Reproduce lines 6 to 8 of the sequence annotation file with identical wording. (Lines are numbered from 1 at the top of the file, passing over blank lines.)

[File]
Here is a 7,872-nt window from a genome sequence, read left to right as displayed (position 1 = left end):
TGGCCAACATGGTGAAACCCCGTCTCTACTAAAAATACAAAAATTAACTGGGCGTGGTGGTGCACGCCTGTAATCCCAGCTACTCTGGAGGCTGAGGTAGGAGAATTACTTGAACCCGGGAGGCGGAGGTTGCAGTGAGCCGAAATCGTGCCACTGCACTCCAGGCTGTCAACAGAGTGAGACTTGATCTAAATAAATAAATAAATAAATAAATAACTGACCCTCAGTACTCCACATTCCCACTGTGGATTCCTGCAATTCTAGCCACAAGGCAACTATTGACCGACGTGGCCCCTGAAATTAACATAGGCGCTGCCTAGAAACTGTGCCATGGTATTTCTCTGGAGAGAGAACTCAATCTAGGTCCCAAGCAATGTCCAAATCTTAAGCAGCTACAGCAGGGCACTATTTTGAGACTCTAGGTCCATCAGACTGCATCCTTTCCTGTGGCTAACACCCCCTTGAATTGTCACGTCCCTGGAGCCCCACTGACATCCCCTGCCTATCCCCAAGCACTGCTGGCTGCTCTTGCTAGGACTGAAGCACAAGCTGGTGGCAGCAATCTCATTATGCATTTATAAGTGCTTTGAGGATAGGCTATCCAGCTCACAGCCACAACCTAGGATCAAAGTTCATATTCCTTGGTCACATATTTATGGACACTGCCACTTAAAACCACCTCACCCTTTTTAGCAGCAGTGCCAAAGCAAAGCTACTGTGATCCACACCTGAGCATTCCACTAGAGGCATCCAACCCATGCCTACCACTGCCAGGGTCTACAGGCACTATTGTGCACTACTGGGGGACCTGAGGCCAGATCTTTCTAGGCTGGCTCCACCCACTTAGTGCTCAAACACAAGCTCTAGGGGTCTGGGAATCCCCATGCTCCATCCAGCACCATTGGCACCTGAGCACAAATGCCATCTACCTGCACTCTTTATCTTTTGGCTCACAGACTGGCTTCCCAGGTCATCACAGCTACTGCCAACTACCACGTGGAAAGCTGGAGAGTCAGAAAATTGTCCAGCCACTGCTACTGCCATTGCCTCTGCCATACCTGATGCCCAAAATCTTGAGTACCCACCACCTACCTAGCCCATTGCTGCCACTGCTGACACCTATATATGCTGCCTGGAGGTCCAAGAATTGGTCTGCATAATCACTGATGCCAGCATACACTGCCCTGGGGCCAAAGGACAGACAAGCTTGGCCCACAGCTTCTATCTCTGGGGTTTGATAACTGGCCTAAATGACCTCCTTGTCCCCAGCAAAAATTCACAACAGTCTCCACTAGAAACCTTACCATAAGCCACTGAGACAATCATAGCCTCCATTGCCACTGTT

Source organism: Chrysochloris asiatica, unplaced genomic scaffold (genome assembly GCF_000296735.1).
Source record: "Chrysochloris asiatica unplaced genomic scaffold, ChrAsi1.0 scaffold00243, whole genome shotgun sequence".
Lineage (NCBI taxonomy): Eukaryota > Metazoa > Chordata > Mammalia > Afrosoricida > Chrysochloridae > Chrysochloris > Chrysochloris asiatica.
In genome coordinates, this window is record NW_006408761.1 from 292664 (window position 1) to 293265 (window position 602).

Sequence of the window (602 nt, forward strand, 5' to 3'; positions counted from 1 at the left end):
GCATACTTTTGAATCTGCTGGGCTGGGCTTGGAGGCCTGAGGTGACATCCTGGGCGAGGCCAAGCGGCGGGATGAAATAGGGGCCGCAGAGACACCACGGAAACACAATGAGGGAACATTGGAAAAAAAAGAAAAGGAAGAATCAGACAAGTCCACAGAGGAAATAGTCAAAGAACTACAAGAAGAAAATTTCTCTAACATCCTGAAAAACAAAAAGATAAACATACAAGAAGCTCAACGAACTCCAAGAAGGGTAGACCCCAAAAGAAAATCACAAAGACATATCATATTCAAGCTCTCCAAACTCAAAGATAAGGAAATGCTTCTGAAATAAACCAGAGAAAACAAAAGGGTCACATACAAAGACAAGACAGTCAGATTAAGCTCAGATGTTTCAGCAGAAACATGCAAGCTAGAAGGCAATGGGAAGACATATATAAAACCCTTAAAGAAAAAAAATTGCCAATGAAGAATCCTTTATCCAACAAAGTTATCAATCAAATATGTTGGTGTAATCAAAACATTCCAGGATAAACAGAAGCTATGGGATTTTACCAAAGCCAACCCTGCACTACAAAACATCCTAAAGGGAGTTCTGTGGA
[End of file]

In genome coordinates, this window is record NW_006408761.1 from 292664 (window position 1) to 293265 (window position 602).

Sequence of the window (602 nt, forward strand, 5' to 3'; positions counted from 1 at the left end):
GCATACTTTTGAATCTGCTGGGCTGGGCTTGGAGGCCTGAGGTGACATCCTGGGCGAGGCCAAGCGGCGGGATGAAATAGGGGCCGCAGAGACACCACGGAAACACAATGAGGGAACATTGGAAAAAAAAGAAAAGGAAGAATCAGACAAGTCCACAGAGGAAATAGTCAAAGAACTACAAGAAGAAAATTTCTCTAACATCCTGAAAAACAAAAAGATAAACATACAAGAAGCTCAACGAACTCCAAGAAGGGTAGACCCCAAAAGAAAATCACAAAGACATATCATATTCAAGCTCTCCAAACTCAAAGATAAGGAAATGCTTCTGAAATAAACCAGAGAAAACAAAAGGGTCACATACAAAGACAAGACAGTCAGATTAAGCTCAGATGTTTCAGCAGAAACATGCAAGCTAGAAGGCAATGGGAAGACATATATAAAACCCTTAAAGAAAAAAAATTGCCAATGAAGAATCCTTTATCCAACAAAGTTATCAATCAAATATGTTGGTGTAATCAAAACATTCCAGGATAAACAGAAGCTATGGGATTTTACCAAAGCCAACCCTGCACTACAAAACATCCTAAAGGGAGTTCTGTGGA